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Iranian nuclear scientist homeward bound

Source: Radio Zamaneh

Shahram Amiri

Ramin Mehmanparast, speaker for Iran's foreign ministry announced that Shahram Amiri, the missing Iranian nuclear scientist has left the US and is on his way to Iran.

Iranian media reports that Mehmanparast attributed the return of Amiri to the efforts of the Islamic Republic and the "effective cooperation" of the Pakistani Embassy in Washington and added that he left the US Wednesday morning and will return to Iran through a "third country."

The spokesman for the foreign ministry reported that Amiri is reportedly in "peace and good health."

Reuters reports that US foreign minister, Hilary Clinton said on Tuesday that Shahram Amiri came to the US "freely" and is therefore free to leave the country whenever he wants.

Clinton also urged Iran to release the three US hikers and release some information about Robert Levinson, the former FBI agent who disappeared during a business trip to Iran.

US authorities denied that there is any exchange taking place between Amiri and three hikers and announced that since Amiri came to the US of his own volition, such an exchange is irrelevant.

According to Islamic Republic authorities, Iranian nuclear researcher, Shahram Amiri was abducted and taken to the US by the CIA with the aid of Saudi agents while he was on a pilgrimage to Mecca.

Earlier a film was released of the nuclear scientist in which he said that he had escaped US agents and was trying to return to Iran.

Related Report by VOA

Iranian Scientist Said to Request Repatriation

By Carolyn Presutti

man who Iran claims is a missing nuclear scientist has turned up at the Iranian interests section of the Pakistani embassy in Washington. Pakistani foreign ministry spokesman Abdul Basit said Iranian officials were arranging Shahram Amiri's repatriation to Iran. It is not clear how the story will develop.

His whereabouts at first were a mystery.  Iranian nuclear physicist Shahram Amiri disappeared in June of last year. Then the mystery got murkier, a series of Internet videos offering disjointed clues.

"I was kidnapped in the Holy City of Medina," said a man claiming to be Amiri.

Did U.S. agents take him in Saudi Arabia, as someone claiming to be Amiri said?

"I managed to run away," he said in a video.

Had he escaped from American intelligence as another posting hinted?

"I am in America and intend to continue my education in this country," he said in another video.

Or was Amiri actually free and safe, pursuing studies in the U.S. as yet another revealed.

Iran says he was kidnapped by the U.S.  The U.S. says he defected to America.

And, in still another new twist, Amiri has turned up here - at the Iranian interests section of the Pakistani Embassy in Washington, where he is reportedly requesting repatriation. Pakistan has managed Iran's interests in the U.S. since Washington severed diplomatic ties after the 1979 Islamic revolution.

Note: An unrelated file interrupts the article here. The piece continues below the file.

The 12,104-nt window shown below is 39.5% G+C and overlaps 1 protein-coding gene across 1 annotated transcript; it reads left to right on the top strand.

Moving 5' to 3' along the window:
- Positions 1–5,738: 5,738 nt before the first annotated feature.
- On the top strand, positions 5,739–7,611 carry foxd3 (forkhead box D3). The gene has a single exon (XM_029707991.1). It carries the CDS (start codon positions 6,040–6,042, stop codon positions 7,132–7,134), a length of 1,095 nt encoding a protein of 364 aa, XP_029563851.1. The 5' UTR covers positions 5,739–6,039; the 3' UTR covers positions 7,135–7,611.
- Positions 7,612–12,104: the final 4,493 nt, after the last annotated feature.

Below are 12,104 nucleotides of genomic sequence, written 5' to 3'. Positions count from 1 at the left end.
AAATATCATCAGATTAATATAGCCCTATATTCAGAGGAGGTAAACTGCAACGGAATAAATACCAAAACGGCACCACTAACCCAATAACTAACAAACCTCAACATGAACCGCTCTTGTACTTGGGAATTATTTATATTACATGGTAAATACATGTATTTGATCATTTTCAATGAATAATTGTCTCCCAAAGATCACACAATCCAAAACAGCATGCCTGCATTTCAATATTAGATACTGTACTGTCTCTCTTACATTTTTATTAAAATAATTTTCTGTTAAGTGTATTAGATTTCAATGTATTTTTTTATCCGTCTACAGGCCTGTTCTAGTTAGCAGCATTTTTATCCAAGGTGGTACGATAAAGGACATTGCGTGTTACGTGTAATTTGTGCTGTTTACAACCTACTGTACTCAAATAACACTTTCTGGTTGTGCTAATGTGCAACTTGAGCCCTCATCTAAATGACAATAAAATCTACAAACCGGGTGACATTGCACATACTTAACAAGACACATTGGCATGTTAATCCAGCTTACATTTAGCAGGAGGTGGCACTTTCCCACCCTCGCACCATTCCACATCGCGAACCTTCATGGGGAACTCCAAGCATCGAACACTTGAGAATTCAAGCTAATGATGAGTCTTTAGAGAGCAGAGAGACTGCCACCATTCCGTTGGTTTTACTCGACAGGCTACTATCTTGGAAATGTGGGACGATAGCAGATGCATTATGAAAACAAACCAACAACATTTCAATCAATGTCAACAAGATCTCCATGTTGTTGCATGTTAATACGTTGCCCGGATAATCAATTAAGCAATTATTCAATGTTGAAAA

U.S. Secretary of State Hillary Clinton says Amiri was scheduled to return to Iran on Monday, but was unable to make travel arrangements.

"Mr. Amiri has been in the United States of his own free will," said  Hillary Clinton. "And he is free to go."

Amiri had been working for Iran's Atomic Energy Organization, which the U.S. and other countries suspect is trying to develop nuclear weapons, a charge Iran denies. He reportedly had valuable information on nuclear development.


Alex Vatanka from the Middle East Institute doubts that.

"In terms of access to Iranians, particularly that generation of Iranians in their 30s, is very hard to get to, and this is, in many ways, a win for the U.S.," said Alex Vatanka. "But if he didn't have the kind of information they needed, what's the point in keeping him?"

U.S. State Department Spokesman P.J. Crowley says Amiri met with authorities while in this country, but wouldn't say if the Iranian gave up any secrets. 

"I can't answer that question," said P.J. Crowley.

"But why can't you answer that question," asked a reporter.

"I happen not to know the answer," said P.J. Crowley.

Some analysts think Amiri's return could mean an exchange for Americans held in Iran. 

"It will be interesting to see, perhaps in years and months to come, if what's happening right now with Amiri has anything to do for instance, with the three [American] hikers who have been held in Iran for about a year now," said Vatanka.

Vatanka says the truth behind the mystery lies in what happens to Amiri in the future. How will Iran treat him if he is a defector who changed his mind and returned home?  

... Payvand News - 07/14/10 ... --

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